Tiziano Vecelli or Tiziano Vecellio, or Titian in English
One such artist we studied together is Tiziano Vecelli or Tiziano Vecellio, or Titian in English. He was famous for his mastery of the paintbrush as you can see from his self portrait above painted in about 1567.
Now one thing I need to say as your advisor in such artistic matters is that in my opinion this could not possibly be a self-portrait of the grand master. This is because the painting is done in profile.
At the time when Titian is supposed to have painted it they did not have cameras; and the only way that he could have known what he looked like is by looking at a mirror face on - full frontal. There is no way he could have looked at his profile in a mirror and paint the masterpiece at the same time. Not unless he had the paint brush firmly stuck in his ear and he painted by standing sideways to the canvas. Either that, or someone else painted the picture which would not make it a self-portrait.
Please contain your self-amazement at my prowess a little longer as I go on.
One of Titian's famous paintings is "Venus and Organist and Little Dog" painted in 1550 (ten to four in the afternoon for those of you unfamiliar with the 24 hour clock).
I wonder how many times they had to pose for him like that. And with an open window behind her so that the gardener could have a good look whilst mowing the lawn.
Now what I've discovered in my research on your behalf is that Titian must have really enjoyed painting this particular scene. So much so that no sooner he had finished he tried painting it all over again. See below.
He also asked her to look up to a little Cupid character rather than down at the dog as previously.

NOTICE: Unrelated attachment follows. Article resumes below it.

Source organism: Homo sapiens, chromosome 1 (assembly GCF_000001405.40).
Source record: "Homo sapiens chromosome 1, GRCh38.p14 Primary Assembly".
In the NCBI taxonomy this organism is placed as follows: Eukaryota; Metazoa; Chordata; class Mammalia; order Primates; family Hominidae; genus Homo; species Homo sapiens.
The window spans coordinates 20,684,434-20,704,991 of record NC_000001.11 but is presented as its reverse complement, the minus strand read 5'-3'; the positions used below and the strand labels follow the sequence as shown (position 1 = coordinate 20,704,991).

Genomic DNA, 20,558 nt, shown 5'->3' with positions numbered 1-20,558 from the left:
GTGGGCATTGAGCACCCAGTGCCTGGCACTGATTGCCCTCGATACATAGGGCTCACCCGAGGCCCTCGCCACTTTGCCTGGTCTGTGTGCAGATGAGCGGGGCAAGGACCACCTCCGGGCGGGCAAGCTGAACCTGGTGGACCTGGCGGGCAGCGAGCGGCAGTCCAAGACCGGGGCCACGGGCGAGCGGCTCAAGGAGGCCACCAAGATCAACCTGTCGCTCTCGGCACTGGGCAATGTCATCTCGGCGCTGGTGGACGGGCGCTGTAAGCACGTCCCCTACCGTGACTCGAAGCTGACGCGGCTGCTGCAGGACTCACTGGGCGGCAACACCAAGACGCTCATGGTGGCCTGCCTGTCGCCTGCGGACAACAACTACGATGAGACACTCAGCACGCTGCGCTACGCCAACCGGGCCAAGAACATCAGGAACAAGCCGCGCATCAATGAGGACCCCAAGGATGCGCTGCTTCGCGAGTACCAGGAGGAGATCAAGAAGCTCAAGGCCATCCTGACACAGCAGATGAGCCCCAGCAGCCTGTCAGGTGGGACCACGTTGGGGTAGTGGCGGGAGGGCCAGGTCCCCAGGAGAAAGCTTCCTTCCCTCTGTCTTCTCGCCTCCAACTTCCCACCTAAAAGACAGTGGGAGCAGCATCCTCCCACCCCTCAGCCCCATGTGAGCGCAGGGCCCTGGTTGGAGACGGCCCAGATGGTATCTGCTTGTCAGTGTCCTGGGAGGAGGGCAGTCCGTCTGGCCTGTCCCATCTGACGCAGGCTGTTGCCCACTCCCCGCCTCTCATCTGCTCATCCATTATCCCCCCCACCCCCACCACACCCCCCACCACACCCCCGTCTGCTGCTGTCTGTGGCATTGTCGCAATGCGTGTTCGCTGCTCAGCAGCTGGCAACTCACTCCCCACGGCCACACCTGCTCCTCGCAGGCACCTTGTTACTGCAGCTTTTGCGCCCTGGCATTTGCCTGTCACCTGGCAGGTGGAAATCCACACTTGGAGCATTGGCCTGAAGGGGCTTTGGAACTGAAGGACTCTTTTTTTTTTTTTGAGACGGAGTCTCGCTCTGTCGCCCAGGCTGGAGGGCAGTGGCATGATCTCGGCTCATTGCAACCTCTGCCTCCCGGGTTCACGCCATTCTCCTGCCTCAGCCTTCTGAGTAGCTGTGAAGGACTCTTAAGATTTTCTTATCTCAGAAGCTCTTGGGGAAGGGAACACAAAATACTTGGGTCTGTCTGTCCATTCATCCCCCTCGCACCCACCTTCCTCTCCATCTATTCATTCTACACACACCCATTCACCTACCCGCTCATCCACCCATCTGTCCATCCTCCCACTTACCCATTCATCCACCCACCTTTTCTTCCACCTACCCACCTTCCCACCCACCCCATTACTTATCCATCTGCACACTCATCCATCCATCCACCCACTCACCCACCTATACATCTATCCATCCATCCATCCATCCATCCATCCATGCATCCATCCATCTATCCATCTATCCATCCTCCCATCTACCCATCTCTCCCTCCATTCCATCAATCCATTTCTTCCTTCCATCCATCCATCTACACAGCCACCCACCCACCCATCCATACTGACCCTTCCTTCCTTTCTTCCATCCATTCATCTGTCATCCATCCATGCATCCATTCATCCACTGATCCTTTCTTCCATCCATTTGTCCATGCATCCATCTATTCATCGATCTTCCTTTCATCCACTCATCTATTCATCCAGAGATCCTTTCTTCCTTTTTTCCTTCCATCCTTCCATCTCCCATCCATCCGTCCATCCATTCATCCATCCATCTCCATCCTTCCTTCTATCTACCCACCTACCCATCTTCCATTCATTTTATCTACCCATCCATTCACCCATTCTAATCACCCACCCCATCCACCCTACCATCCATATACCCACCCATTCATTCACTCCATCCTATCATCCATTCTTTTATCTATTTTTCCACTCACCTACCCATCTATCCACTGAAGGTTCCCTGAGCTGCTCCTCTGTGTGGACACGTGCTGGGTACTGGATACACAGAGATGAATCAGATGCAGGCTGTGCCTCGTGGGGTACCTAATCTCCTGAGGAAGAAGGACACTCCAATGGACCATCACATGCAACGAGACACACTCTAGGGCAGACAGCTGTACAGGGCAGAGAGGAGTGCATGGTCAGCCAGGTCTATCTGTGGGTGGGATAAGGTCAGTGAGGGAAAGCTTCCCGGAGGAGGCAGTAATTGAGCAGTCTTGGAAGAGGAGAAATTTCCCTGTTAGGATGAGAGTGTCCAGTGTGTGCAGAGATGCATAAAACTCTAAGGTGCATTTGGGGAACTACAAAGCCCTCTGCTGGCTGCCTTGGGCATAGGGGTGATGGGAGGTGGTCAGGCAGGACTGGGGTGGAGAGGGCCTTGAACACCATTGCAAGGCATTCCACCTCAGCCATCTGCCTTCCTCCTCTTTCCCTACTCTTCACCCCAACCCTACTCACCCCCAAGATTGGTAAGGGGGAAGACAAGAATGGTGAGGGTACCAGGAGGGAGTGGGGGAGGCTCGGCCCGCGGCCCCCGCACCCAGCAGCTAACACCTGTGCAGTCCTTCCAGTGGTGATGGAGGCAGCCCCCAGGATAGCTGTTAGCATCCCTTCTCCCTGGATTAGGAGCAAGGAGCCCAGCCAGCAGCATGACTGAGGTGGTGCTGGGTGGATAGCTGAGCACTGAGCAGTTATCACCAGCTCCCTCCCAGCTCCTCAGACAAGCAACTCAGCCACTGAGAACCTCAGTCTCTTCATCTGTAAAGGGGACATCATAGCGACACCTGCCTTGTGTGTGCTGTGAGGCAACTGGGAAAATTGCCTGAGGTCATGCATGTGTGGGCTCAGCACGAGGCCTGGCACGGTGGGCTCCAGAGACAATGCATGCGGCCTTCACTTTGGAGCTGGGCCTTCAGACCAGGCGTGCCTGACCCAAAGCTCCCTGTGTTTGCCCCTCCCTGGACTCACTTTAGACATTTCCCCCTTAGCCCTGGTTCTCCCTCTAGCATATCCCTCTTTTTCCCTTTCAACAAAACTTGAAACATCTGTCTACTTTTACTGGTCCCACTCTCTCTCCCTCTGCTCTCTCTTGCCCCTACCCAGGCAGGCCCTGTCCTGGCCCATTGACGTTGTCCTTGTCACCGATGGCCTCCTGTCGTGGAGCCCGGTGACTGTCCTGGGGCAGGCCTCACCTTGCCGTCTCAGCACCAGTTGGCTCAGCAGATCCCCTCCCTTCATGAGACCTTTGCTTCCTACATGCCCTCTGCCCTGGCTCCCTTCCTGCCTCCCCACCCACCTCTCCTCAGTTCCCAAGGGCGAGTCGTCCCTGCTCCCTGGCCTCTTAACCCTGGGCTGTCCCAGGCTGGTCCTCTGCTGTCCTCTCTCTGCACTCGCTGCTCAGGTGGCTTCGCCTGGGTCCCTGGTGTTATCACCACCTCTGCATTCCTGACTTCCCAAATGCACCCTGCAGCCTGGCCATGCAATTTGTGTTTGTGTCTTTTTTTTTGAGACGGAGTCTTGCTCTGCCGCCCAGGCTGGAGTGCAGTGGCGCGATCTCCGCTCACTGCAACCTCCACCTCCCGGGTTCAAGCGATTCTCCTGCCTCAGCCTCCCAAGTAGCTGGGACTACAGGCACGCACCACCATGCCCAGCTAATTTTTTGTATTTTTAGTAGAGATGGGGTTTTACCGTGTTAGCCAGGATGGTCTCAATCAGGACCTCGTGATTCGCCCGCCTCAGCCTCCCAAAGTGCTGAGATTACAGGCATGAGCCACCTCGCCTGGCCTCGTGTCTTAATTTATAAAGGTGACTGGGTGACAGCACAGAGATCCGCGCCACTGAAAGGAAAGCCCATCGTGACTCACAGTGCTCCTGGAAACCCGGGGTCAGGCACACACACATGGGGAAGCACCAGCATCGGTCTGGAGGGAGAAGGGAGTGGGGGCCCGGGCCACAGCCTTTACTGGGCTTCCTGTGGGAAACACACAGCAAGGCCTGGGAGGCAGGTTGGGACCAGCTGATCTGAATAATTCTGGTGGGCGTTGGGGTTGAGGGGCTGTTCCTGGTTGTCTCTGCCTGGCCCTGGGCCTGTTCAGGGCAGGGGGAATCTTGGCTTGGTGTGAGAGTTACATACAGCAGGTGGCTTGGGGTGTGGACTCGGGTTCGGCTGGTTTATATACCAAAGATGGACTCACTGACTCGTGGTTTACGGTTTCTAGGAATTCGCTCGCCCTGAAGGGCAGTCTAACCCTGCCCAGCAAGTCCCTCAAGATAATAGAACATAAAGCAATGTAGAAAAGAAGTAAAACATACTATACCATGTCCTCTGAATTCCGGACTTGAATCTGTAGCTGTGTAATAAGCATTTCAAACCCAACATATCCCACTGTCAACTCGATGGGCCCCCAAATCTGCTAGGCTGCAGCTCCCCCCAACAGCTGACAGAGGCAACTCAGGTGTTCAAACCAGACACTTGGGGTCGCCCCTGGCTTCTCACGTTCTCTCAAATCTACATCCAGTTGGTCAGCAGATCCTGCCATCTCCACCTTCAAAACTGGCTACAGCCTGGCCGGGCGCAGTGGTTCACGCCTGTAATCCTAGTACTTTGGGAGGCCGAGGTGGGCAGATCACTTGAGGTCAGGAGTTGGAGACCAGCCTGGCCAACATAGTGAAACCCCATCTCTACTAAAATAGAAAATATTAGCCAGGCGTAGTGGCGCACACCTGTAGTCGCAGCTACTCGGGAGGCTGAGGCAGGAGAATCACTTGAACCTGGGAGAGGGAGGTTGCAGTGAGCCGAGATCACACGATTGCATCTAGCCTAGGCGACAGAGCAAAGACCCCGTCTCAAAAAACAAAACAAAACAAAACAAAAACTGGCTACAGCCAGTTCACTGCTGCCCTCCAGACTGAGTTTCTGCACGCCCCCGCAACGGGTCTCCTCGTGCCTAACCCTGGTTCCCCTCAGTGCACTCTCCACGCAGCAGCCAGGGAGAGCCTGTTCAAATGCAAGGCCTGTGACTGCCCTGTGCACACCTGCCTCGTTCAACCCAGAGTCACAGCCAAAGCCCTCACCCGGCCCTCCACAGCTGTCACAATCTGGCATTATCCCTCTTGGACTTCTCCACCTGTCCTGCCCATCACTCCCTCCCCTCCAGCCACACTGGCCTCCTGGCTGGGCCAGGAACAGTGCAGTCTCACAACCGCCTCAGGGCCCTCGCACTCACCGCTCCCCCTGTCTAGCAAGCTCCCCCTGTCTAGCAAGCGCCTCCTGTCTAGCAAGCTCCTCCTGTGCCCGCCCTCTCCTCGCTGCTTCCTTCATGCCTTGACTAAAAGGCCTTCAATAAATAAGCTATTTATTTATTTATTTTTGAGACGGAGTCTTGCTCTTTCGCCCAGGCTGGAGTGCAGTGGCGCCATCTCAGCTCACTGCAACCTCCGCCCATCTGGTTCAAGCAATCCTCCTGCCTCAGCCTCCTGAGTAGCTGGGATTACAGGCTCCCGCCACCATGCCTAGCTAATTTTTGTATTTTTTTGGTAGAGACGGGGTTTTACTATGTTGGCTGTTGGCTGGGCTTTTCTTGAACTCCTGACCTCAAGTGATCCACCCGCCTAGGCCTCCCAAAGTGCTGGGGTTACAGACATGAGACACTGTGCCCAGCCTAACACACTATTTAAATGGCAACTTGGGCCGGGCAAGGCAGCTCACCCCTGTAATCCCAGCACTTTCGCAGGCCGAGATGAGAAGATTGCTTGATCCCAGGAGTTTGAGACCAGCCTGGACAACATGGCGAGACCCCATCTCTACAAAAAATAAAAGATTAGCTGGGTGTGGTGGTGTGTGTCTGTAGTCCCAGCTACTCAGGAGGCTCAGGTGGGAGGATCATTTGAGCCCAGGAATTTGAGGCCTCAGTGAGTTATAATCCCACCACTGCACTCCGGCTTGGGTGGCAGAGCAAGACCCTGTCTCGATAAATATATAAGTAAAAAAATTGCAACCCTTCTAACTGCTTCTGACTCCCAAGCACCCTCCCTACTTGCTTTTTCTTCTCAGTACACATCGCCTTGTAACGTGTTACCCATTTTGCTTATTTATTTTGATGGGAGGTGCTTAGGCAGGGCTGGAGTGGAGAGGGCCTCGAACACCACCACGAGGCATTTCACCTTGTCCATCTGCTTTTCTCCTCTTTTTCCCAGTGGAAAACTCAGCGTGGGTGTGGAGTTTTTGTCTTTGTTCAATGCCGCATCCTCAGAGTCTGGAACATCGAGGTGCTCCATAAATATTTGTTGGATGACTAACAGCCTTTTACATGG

Unfortunately he could not convince the man (a different person wearing different clothes and with no sword) to look forward whilst playing his organ. He too prefered to lean back and admire the bracelet which the model is wearing. That's his excuse and he is sticking to it!
Can you see the gardener in red by the trees on the left?
Not quite satisfied with this version of events, Titian had another go as we can admire below.
In this painting Titian uses yet another much younger man to play the organ. This is because the other two had to retire with a stiff neck having to look backwards. Despite being warned this fellow too claims that he is only admiring the model's necklace (not bracelet). Likely story! (Note how his eyes point at a different direction compared to the previous two paintings).
You'll also notice that Titian has changed the background from a garden to an open plain with a whole village in centre stage so that the inhabitants can also have a good look with their binoculars.
Yet, not totally satisfied with his efforts, our master had another go at the same painting.
The same model, having got enough of the dogs all over her bed, and various organists ogling her, insists to Titian that they must go away.
"I will not pose nude with organists looking at me!" she says as she takes her clothes off.
Titian agrees and gets rid of the dog and replaces the organist with a lute player.
Drat! The silly woman should have been more specific.
To be fair, the lute player is much younger than all of the organists before him, so he is less likely to get neck cramp sitting in that twisted position. The model is holding a stick in her hand in case the amourous lute player comes too close. And her legs are well positioned to give him a good kick in the kidneys, just in case.
You'll note that Titian changed the background scenery once again.
But this was not enough. Titian wanted to try one more time.
"And keep the dog well away by my feet!" she tells Titian.
He agrees. But asks, "Can I have my pet pigeon on the window behind you?"
"Oh OK ..." she answers, "as long as he doesn't fly and peck at my backside!"
And here you have it. Titian's famous painting of Venus and Coo Coo his pet pigeon.
As you'll appreciate, dear readers, one has to wonder whether Titian painted all these paintings himself, (the model appears to be the same in all of them), or whether he painted one scene and other painters painted the rest.
If that were the case, then all the copies are just imitations of the one the master himself painted. But which is which? How can we tell which one is the original?
I don't know.
In order to find out whether it is possible to paint just like Titian I thought I'd give it a go. Not to be outdone I searched for my paint brush and palette of colours; I hired a model to pose for me, and promised her that there would be no organists or lute players ogling at her every aspect.
I hope you like the end result of my efforts ....